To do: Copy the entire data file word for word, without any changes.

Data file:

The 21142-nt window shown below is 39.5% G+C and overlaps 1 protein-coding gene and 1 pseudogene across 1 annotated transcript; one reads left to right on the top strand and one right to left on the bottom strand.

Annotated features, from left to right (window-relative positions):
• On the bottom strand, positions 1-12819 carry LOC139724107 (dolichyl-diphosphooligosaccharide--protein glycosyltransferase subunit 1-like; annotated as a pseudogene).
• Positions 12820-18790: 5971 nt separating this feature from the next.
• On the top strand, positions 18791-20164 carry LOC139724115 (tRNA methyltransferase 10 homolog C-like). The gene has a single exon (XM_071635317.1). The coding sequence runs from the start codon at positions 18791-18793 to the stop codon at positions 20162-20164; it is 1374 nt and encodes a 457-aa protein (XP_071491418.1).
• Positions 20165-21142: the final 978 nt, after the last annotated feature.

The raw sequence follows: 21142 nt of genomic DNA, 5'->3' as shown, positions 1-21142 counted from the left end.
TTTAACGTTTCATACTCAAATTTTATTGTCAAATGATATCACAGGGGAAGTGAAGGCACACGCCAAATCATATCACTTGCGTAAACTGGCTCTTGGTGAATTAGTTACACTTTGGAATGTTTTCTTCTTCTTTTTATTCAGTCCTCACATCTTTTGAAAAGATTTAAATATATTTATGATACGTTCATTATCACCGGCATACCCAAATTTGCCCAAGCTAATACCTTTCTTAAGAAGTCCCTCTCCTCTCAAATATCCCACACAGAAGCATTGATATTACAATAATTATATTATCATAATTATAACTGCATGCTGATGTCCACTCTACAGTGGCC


The 21142-nt window shown below is 39.5% G+C and overlaps 1 protein-coding gene and 1 pseudogene across 1 annotated transcript; one reads left to right on the top strand and one right to left on the bottom strand.

Annotated features, from left to right (window-relative positions):
• On the bottom strand, positions 1-12819 carry LOC139724107 (dolichyl-diphosphooligosaccharide--protein glycosyltransferase subunit 1-like; annotated as a pseudogene).
• Positions 12820-18790: 5971 nt separating this feature from the next.
• On the top strand, positions 18791-20164 carry LOC139724115 (tRNA methyltransferase 10 homolog C-like). The gene has a single exon (XM_071635317.1). The coding sequence runs from the start codon at positions 18791-18793 to the stop codon at positions 20162-20164; it is 1374 nt and encodes a 457-aa protein (XP_071491418.1).
• Positions 20165-21142: the final 978 nt, after the last annotated feature.

The raw sequence follows: 21142 nt of genomic DNA, 5'->3' as shown, positions 1-21142 counted from the left end.
TTTAACGTTTCATACTCAAATTTTATTGTCAAATGATATCACAGGGGAAGTGAAGGCACACGCCAAATCATATCACTTGCGTAAACTGGCTCTTGGTGAATTAGTTACACTTTGGAATGTTTTCTTCTTCTTTTTATTCAGTCCTCACATCTTTTGAAAAGATTTAAATATATTTATGATACGTTCATTATCACCGGCATACCCAAATTTGCCCAAGCTAATACCTTTCTTAAGAAGTCCCTCTCCTCTCAAATATCCCACACAGAAGCATTGATATTACAATAATTATATTATCATAATTATAACTGCATGCTGATGTCCACTCTACAGTGGCC